Make sure your roof is free of damage before installing solar panels and that you completely understand the works that the installer intends to undertake before going ahead.

    MYTH: I Need to get Planning Permission to Install Panels

    False. In most cases planning permission is not needed as solar PV and water heating panels normally fall under ‘permitted development’.

    However, it is always best to check with the Brighton and Hove City Council/ East Sussex County Council, or West Sussex County Council planning authority before going ahead, especially if you live in a listed building, or within a conservation area.

    MYTH: Having solar panels on my property will reduce its value

    False. As the panels are generating energy for free, reducing energy bills in the property, this will not decrease the value of your home.

    Moreover the value today of the energy generated over the life of the panels, can be quantified and incorporated into the value of the property. If payments are received from the former Feed In Tariff (FIT) or the new arrangements in place for after January 2020, the new homeowner could receive an income.

    MYTH: Solar panels require a lot of maintenance

    False. Solar panels are constructed to withstand harsh weather and, with no moving parts, should last for around 25 years with no or very little maintenance.

    In Brighton and Hove in particular the main concern regarding the optimal performance of solar panels is that likelihood of them becoming covered in seagull droppings. Whilst presenting some level of annoyance to PV owners, performance can be easily maintained if panels are cleaned once or twice a year. Alternatively, PV owners may want to consider installing an audio bird deterrent, as BHESCo did for our solar power installation at Werks Central.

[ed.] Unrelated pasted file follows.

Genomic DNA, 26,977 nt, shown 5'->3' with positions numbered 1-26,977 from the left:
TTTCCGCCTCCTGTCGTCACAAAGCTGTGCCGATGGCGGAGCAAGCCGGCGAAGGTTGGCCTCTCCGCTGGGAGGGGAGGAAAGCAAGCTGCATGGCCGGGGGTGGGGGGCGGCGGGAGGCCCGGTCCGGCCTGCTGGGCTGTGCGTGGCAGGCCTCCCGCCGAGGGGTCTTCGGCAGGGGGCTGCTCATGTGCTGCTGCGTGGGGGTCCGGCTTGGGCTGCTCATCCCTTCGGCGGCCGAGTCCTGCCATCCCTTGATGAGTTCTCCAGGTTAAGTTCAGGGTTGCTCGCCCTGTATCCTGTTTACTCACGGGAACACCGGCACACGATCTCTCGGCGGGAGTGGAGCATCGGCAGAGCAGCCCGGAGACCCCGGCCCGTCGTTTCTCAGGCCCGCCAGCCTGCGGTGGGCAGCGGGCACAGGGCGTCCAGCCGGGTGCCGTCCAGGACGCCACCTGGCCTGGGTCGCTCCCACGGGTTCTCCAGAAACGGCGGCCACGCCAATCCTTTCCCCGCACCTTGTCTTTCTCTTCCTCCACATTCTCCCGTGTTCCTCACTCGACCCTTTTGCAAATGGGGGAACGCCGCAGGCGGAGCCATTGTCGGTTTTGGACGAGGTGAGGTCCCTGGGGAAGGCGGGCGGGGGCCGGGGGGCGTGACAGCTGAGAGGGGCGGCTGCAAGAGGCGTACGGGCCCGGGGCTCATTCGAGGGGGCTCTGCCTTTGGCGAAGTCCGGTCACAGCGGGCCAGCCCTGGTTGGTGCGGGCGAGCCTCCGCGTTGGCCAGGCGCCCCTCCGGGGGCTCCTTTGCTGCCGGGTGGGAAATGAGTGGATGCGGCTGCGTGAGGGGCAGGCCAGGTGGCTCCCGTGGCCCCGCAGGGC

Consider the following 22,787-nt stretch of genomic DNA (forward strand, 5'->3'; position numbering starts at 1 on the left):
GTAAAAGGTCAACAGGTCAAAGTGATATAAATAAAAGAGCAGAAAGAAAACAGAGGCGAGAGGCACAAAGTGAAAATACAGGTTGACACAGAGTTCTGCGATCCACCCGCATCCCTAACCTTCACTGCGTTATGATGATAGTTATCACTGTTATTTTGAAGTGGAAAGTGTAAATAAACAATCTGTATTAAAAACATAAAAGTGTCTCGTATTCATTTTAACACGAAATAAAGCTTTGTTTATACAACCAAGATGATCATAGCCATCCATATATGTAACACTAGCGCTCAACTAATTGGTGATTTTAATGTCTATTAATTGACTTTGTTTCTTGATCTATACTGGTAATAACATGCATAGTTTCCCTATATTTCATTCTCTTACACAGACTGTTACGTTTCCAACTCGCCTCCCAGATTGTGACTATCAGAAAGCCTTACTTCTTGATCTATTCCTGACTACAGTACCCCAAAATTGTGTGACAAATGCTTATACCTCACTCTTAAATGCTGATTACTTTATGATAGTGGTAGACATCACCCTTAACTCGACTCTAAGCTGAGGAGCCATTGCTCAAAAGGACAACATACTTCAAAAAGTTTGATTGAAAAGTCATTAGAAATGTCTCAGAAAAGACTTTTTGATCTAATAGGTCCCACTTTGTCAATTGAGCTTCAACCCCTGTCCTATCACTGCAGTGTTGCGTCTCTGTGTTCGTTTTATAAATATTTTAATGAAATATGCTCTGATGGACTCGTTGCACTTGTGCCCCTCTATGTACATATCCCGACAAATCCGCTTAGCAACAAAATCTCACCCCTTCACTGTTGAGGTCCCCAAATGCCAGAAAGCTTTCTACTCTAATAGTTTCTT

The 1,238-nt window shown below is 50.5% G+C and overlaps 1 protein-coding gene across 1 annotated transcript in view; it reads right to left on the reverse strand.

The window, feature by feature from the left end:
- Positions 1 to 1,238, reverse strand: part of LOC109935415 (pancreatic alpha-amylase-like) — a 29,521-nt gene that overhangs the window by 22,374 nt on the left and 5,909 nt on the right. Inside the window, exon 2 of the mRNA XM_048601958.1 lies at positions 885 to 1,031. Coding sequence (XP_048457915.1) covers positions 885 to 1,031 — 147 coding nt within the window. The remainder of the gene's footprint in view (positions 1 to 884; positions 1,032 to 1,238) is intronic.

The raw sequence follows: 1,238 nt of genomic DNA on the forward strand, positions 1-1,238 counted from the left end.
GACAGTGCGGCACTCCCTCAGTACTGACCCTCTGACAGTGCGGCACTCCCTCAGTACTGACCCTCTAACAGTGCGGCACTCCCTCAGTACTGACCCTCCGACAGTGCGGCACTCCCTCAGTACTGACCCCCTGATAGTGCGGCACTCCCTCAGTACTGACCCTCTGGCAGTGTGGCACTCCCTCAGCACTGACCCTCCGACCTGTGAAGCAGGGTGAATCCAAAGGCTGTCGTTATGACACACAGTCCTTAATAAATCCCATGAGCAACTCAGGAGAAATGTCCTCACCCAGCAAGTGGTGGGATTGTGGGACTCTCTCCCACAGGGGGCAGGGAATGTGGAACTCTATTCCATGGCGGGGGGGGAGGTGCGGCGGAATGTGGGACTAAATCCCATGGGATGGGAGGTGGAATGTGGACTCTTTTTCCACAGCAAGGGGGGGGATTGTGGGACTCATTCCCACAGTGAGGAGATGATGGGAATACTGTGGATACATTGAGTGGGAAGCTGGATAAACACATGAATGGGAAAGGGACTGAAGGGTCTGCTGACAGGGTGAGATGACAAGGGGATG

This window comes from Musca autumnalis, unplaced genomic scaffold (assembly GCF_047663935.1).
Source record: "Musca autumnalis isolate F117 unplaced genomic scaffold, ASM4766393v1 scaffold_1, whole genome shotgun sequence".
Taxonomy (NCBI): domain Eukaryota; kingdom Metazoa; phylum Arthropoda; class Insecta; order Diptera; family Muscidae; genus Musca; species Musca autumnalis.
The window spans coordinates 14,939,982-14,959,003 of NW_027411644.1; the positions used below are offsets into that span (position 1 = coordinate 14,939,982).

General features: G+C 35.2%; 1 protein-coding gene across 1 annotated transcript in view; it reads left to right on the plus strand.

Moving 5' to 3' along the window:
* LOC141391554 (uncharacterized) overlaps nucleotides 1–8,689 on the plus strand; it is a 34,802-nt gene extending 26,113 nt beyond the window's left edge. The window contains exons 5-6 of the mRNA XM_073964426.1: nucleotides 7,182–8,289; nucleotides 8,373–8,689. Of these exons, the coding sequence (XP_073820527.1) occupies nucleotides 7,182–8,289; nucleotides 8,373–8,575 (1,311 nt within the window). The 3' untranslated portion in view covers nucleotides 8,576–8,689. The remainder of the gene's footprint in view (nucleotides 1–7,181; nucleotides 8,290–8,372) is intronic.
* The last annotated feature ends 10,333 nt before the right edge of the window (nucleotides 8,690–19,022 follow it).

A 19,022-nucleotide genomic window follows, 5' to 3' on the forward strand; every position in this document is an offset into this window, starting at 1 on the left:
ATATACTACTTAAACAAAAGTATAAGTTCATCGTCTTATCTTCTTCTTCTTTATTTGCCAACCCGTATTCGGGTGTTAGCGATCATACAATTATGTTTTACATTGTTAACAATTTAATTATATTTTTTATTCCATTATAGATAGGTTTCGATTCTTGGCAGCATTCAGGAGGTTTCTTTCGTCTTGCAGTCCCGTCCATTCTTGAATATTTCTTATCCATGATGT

MYTH: My installation won't make any difference to climate change

    False. The more people throughout Sussex who have solar panels, the bigger the impact on the UK’s carbon emissions.

    As the number of people generating energy from solar increases, the more we reduce our CO2 emissions from burning coal or gas.

    Any electricity you don’t use yourself can be fed into the grid and reduces emissions from energy used by others.

    Myth: Solar power is not economically viable

    It depends. The government incentive to encourage people to install solar panels, known as the Feed In Tariff, has now ended and this has prompted people to question whether solar is still an economically viable option.

    The government is introducing a Smart Export Guarantee in January 2020, which will require most suppliers to offer at least some payment for your exported electricity. Some suppliers are already offering payment ahead of the deadline.

    The economic viability of solar panels depends on a number of variables:

    • Where you live in the UK. If you live in London or the South East, your panels can perform more efficiently due to higher levels of sunlight.
    • The initial cost of your system.
    • The amount of electricity your system can generate.
    • The location of your solar panels. South facing, unshaded panels generate the most electricity.
    • How much of the electricity generated you are able to use as opposed to exporting it to the grid.
    • The level of payment you can receive for your exported electricity.